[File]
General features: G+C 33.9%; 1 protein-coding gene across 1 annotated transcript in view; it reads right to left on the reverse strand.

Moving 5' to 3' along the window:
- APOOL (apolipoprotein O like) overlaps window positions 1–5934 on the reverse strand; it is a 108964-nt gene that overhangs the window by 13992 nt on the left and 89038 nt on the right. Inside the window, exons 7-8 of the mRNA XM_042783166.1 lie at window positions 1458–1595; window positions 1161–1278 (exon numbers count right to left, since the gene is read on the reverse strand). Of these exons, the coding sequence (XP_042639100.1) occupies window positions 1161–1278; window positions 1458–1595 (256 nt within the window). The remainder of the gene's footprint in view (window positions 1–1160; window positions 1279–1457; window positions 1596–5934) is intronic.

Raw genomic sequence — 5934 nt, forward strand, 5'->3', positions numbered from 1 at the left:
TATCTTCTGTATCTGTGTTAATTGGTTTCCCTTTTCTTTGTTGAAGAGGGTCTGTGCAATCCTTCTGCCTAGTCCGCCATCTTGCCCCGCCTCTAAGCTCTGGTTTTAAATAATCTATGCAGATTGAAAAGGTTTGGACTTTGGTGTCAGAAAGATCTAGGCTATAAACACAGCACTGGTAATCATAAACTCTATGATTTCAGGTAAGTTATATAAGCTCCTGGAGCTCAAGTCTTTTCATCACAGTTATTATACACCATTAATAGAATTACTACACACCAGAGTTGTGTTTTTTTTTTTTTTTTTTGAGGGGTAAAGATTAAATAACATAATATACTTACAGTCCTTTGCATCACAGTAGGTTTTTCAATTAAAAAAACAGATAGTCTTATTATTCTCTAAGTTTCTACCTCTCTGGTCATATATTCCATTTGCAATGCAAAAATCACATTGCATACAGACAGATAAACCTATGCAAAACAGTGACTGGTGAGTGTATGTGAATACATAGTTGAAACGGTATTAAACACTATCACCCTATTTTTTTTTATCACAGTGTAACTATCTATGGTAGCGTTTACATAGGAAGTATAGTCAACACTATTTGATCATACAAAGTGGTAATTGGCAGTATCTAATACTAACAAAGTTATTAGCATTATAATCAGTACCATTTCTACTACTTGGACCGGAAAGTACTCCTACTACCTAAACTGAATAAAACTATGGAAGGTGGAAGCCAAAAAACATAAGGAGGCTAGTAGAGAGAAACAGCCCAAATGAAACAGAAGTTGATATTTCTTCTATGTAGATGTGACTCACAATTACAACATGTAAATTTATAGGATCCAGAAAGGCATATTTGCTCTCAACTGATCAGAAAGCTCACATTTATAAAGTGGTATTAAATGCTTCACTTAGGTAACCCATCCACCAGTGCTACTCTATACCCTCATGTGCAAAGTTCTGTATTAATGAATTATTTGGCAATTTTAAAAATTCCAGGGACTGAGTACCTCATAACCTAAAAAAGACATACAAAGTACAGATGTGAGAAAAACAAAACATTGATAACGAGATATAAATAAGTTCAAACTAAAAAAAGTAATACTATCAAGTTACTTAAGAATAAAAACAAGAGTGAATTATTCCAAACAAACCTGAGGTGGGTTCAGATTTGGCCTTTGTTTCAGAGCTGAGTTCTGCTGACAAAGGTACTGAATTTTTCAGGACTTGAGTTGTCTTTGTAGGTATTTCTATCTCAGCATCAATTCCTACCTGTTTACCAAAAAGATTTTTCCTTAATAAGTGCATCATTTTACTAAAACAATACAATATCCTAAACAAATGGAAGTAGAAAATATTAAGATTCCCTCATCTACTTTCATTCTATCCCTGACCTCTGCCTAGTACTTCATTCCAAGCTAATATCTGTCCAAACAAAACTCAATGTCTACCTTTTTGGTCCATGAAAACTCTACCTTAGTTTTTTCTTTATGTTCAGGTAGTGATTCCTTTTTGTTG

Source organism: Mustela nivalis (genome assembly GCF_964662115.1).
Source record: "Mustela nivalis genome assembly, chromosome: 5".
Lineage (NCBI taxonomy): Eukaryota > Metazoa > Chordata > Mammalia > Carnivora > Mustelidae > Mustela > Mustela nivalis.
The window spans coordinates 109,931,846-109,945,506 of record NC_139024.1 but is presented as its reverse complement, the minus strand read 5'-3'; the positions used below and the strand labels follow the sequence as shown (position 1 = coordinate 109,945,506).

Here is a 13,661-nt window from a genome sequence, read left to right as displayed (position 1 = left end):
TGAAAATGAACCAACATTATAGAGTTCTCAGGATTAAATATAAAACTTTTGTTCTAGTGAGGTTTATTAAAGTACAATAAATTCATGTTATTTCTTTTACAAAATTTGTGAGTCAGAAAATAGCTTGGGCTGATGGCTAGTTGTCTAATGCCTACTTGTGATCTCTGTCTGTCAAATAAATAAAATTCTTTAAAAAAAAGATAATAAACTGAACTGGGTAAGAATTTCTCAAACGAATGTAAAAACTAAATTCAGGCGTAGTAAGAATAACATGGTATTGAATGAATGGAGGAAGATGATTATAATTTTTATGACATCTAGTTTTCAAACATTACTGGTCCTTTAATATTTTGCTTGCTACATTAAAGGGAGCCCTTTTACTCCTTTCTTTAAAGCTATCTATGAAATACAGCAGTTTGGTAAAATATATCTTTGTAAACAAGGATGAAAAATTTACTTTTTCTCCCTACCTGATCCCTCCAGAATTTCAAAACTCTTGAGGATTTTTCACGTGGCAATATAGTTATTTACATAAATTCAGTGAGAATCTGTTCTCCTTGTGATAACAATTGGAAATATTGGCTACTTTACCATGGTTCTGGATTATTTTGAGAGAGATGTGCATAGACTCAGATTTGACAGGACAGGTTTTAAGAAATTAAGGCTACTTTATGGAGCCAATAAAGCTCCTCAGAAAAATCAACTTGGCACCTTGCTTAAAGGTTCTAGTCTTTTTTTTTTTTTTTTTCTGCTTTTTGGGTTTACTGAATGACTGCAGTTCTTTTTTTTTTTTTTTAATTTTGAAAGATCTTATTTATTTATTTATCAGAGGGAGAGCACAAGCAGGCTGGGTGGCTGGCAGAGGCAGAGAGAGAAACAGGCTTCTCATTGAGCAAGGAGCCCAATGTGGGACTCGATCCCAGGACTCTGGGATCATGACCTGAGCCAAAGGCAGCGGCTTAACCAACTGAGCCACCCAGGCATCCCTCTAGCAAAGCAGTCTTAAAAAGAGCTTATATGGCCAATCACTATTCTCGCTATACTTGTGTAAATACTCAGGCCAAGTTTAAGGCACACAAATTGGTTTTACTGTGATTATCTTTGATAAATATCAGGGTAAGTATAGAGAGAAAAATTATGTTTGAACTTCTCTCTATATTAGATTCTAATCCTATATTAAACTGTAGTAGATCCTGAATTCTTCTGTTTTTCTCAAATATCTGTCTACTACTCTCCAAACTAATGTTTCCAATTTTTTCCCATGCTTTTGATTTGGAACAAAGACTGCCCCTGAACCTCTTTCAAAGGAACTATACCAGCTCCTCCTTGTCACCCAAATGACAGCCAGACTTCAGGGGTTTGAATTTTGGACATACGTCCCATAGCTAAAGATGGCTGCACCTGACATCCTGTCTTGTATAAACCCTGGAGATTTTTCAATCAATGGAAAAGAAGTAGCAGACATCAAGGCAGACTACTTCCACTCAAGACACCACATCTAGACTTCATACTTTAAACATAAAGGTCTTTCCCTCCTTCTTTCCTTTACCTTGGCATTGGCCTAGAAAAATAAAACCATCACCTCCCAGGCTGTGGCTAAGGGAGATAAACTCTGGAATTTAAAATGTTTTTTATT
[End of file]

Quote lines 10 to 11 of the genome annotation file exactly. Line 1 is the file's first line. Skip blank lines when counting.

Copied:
Here is a 13,661-nt window from a genome sequence, read left to right as displayed (position 1 = left end):
TGAAAATGAACCAACATTATAGAGTTCTCAGGATTAAATATAAAACTTTTGTTCTAGTGAGGTTTATTAAAGTACAATAAATTCATGTTATTTCTTTTACAAAATTTGTGAGTCAGAAAATAGCTTGGGCTGATGGCTAGTTGTCTAATGCCTACTTGTGATCTCTGTCTGTCAAATAAATAAAATTCTTTAAAAAAAAGATAATAAACTGAACTGGGTAAGAATTTCTCAAACGAATGTAAAAACTAAATTCAGGCGTAGTAAGAATAACATGGTATTGAATGAATGGAGGAAGATGATTATAATTTTTATGACATCTAGTTTTCAAACATTACTGGTCCTTTAATATTTTGCTTGCTACATTAAAGGGAGCCCTTTTACTCCTTTCTTTAAAGCTATCTATGAAATACAGCAGTTTGGTAAAATATATCTTTGTAAACAAGGATGAAAAATTTACTTTTTCTCCCTACCTGATCCCTCCAGAATTTCAAAACTCTTGAGGATTTTTCACGTGGCAATATAGTTATTTACATAAATTCAGTGAGAATCTGTTCTCCTTGTGATAACAATTGGAAATATTGGCTACTTTACCATGGTTCTGGATTATTTTGAGAGAGATGTGCATAGACTCAGATTTGACAGGACAGGTTTTAAGAAATTAAGGCTACTTTATGGAGCCAATAAAGCTCCTCAGAAAAATCAACTTGGCACCTTGCTTAAAGGTTCTAGTCTTTTTTTTTTTTTTTTTCTGCTTTTTGGGTTTACTGAATGACTGCAGTTCTTTTTTTTTTTTTTTAATTTTGAAAGATCTTATTTATTTATTTATCAGAGGGAGAGCACAAGCAGGCTGGGTGGCTGGCAGAGGCAGAGAGAGAAACAGGCTTCTCATTGAGCAAGGAGCCCAATGTGGGACTCGATCCCAGGACTCTGGGATCATGACCTGAGCCAAAGGCAGCGGCTTAACCAACTGAGCCACCCAGGCATCCCTCTAGCAAAGCAGTCTTAAAAAGAGCTTATATGGCCAATCACTATTCTCGCTATACTTGTGTAAATACTCAGGCCAAGTTTAAGGCACACAAATTGGTTTTACTGTGATTATCTTTGATAAATATCAGGGTAAGTATAGAGAGAAAAATTATGTTTGAACTTCTCTCTATATTAGATTCTAATCCTATATTAAACTGTAGTAGATCCTGAATTCTTCTGTTTTTCTCAAATATCTGTCTACTACTCTCCAAACTAATGTTTCCAATTTTTTCCCATGCTTTTGATTTGGAACAAAGACTGCCCCTGAACCTCTTTCAAAGGAACTATACCAGCTCCTCCTTGTCACCCAAATGACAGCCAGACTTCAGGGGTTTGAATTTTGGACATACGTCCCATAGCTAAAGATGGCTGCACCTGACATCCTGTCTTGTATAAACCCTGGAGATTTTTCAATCAATGGAAAAGAAGTAGCAGACATCAAGGCAGACTACTTCCACTCAAGACACCACATCTAGACTTCATACTTTAAACATAAAGGTCTTTCCCTCCTTCTTTCCTTTACCTTGGCATTGGCCTAGAAAAATAAAACCATCACCTCCCAGGCTGTGGCTAAGGGAGATAAACTCTGGAATTTAAAATGTTTTTTATT